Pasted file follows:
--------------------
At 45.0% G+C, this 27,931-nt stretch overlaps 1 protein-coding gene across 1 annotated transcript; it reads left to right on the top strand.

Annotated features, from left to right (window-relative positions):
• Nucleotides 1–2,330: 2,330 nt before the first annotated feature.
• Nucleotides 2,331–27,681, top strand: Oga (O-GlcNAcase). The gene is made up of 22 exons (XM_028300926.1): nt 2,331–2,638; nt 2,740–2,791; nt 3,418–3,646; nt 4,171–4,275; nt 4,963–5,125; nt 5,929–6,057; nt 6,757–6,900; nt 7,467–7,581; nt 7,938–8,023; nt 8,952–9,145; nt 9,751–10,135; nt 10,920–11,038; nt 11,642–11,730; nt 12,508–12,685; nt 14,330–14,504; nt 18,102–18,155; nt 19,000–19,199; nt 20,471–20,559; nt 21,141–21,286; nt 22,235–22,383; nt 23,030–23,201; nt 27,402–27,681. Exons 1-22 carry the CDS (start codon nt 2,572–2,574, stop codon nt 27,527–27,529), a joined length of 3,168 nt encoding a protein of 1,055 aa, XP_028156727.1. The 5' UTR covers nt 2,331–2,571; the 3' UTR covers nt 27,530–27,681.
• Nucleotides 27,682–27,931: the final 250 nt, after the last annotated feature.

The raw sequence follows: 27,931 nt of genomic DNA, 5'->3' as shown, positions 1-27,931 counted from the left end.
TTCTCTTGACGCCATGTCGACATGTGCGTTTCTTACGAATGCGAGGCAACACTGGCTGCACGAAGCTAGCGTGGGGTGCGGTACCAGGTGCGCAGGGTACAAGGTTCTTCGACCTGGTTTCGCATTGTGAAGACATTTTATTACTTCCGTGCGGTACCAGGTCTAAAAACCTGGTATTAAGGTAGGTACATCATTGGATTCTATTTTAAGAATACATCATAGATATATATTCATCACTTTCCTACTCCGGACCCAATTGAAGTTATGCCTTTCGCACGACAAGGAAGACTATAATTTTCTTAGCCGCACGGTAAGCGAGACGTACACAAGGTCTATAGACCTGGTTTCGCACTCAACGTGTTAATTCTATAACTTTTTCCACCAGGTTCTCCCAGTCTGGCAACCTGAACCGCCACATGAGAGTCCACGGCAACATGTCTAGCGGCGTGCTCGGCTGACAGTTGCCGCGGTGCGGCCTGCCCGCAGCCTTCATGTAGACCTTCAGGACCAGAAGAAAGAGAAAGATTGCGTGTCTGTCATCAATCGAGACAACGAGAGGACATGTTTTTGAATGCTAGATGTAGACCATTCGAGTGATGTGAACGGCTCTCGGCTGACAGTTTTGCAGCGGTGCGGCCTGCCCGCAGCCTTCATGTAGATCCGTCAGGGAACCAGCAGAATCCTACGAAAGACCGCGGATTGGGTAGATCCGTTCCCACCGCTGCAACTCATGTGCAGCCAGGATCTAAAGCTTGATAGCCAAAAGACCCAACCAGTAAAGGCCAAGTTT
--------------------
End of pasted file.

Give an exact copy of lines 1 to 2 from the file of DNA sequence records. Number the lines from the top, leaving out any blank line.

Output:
At 45.0% G+C, this 27,931-nt stretch overlaps 1 protein-coding gene across 1 annotated transcript; it reads left to right on the top strand.

Annotated features, from left to right (window-relative positions):